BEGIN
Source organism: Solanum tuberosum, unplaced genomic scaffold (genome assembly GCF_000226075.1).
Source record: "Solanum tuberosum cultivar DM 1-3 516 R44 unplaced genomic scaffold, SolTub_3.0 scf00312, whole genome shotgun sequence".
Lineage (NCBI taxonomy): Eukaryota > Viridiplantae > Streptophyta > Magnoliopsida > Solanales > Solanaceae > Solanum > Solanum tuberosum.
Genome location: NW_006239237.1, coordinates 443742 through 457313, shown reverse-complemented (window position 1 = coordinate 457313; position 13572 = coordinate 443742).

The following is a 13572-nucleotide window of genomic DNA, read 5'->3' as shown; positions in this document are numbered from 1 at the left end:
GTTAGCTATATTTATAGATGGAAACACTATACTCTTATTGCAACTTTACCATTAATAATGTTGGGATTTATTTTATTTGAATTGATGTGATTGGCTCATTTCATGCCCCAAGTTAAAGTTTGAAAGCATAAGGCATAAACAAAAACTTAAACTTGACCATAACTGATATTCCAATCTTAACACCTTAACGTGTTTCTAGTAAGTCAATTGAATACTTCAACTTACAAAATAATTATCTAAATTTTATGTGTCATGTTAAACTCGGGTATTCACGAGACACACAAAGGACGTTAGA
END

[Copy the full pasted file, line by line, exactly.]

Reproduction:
Source organism: Solanum tuberosum, unplaced genomic scaffold (genome assembly GCF_000226075.1).
Source record: "Solanum tuberosum cultivar DM 1-3 516 R44 unplaced genomic scaffold, SolTub_3.0 scf00312, whole genome shotgun sequence".
Lineage (NCBI taxonomy): Eukaryota > Viridiplantae > Streptophyta > Magnoliopsida > Solanales > Solanaceae > Solanum > Solanum tuberosum.
Genome location: NW_006239237.1, coordinates 443742 through 457313, shown reverse-complemented (window position 1 = coordinate 457313; position 13572 = coordinate 443742).

The following is a 13572-nucleotide window of genomic DNA, read 5'->3' as shown; positions in this document are numbered from 1 at the left end:
GTTAGCTATATTTATAGATGGAAACACTATACTCTTATTGCAACTTTACCATTAATAATGTTGGGATTTATTTTATTTGAATTGATGTGATTGGCTCATTTCATGCCCCAAGTTAAAGTTTGAAAGCATAAGGCATAAACAAAAACTTAAACTTGACCATAACTGATATTCCAATCTTAACACCTTAACGTGTTTCTAGTAAGTCAATTGAATACTTCAACTTACAAAATAATTATCTAAATTTTATGTGTCATGTTAAACTCGGGTATTCACGAGACACACAAAGGACGTTAGA